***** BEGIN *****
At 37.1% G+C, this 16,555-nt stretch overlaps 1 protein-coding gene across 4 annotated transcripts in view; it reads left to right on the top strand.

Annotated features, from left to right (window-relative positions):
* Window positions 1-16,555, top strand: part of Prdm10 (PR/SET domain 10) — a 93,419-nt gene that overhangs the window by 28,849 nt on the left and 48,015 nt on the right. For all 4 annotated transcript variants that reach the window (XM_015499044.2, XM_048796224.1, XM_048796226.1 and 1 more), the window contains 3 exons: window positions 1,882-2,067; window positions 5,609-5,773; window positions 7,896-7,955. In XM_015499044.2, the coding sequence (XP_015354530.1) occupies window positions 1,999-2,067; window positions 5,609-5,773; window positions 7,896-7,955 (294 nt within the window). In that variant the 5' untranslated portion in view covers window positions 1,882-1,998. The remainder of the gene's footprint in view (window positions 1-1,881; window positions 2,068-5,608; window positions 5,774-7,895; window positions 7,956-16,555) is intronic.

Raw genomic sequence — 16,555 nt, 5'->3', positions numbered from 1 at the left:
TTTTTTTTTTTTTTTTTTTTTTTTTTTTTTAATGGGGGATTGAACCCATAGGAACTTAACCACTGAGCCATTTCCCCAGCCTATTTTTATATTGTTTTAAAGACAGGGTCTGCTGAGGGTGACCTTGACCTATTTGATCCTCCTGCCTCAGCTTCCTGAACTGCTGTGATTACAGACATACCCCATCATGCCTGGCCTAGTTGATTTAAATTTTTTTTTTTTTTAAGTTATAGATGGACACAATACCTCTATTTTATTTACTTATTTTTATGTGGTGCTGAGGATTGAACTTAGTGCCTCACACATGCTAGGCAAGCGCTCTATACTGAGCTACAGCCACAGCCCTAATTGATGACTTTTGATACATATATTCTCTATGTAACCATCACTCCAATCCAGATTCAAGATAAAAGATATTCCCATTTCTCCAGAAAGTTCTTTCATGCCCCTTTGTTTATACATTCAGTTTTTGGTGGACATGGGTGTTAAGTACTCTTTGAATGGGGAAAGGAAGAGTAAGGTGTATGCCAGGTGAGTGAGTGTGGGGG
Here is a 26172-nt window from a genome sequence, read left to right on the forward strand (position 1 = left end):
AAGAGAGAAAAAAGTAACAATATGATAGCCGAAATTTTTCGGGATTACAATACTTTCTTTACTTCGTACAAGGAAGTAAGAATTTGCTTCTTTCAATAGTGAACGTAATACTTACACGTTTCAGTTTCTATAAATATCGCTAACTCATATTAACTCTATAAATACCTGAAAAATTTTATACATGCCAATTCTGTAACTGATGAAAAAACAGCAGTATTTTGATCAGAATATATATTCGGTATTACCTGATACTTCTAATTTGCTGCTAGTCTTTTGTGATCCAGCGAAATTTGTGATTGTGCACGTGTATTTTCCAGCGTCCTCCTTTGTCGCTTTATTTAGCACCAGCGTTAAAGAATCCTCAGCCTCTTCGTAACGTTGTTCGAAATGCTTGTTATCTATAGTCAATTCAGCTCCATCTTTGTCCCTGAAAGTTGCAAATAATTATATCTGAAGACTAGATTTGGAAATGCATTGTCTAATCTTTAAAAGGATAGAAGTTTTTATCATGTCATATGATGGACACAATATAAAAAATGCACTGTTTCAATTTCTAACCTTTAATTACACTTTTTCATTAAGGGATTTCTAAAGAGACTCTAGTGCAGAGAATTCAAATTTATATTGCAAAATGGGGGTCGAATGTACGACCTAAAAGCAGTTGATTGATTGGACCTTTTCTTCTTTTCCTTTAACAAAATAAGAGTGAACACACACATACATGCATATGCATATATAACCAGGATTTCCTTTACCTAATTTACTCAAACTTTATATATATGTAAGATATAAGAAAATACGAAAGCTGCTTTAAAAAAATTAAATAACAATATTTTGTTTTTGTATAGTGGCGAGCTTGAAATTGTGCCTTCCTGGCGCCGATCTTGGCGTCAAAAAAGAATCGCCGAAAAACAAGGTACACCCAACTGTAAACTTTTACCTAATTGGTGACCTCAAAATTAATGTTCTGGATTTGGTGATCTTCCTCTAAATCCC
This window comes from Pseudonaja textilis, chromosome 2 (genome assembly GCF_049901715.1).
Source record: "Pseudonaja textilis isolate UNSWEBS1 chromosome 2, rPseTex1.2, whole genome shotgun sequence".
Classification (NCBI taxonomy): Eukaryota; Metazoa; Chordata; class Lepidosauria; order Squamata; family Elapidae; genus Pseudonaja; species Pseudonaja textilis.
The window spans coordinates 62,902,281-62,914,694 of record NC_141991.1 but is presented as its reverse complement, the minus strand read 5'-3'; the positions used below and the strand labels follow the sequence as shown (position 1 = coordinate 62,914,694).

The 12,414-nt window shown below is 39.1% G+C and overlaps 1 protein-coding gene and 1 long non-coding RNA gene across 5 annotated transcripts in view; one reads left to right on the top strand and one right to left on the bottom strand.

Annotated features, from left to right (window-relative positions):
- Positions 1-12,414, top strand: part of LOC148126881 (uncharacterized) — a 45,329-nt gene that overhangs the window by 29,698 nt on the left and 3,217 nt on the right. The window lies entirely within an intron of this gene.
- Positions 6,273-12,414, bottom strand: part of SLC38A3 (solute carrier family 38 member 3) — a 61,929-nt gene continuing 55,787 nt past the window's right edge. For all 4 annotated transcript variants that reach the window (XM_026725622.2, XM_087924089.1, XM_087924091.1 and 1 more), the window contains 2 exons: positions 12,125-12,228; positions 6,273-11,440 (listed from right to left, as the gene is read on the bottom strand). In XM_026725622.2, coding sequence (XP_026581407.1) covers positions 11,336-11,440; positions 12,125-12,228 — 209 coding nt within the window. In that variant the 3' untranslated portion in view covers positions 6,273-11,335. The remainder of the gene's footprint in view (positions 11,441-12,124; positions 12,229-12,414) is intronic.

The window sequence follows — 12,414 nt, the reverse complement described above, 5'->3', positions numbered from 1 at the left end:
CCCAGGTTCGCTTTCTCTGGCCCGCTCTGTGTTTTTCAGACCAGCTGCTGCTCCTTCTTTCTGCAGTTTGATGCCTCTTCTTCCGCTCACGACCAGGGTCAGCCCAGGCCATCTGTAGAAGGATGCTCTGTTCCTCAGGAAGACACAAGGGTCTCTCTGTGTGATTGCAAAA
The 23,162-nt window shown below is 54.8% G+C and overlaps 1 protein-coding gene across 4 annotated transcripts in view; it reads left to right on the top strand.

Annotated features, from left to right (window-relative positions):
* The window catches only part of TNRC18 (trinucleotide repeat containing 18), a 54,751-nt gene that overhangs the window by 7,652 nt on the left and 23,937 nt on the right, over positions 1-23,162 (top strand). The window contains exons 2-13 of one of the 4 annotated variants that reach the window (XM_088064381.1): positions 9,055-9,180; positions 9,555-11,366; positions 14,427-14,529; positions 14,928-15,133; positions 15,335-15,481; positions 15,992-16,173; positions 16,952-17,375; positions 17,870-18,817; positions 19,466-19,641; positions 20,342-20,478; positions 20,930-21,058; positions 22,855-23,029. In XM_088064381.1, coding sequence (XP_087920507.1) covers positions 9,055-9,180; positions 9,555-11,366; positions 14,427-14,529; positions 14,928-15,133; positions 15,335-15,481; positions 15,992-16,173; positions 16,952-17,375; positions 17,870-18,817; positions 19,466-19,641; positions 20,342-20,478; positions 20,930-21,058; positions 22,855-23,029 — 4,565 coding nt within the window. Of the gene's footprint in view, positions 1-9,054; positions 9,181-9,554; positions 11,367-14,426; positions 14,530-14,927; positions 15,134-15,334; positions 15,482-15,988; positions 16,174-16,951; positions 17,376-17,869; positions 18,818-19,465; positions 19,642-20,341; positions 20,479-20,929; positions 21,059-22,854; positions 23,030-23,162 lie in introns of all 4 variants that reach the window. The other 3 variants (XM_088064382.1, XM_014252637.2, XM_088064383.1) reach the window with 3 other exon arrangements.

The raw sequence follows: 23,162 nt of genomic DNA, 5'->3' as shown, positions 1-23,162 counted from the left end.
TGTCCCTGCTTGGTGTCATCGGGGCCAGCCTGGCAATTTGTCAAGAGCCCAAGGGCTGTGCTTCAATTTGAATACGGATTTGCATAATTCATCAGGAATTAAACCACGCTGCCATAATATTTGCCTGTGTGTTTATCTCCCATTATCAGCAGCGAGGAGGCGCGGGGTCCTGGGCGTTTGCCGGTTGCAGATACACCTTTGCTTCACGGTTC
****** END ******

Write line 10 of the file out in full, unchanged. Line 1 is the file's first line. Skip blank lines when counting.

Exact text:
Classification (NCBI taxonomy): Eukaryota; Metazoa; Chordata; class Lepidosauria; order Squamata; family Elapidae; genus Pseudonaja; species Pseudonaja textilis.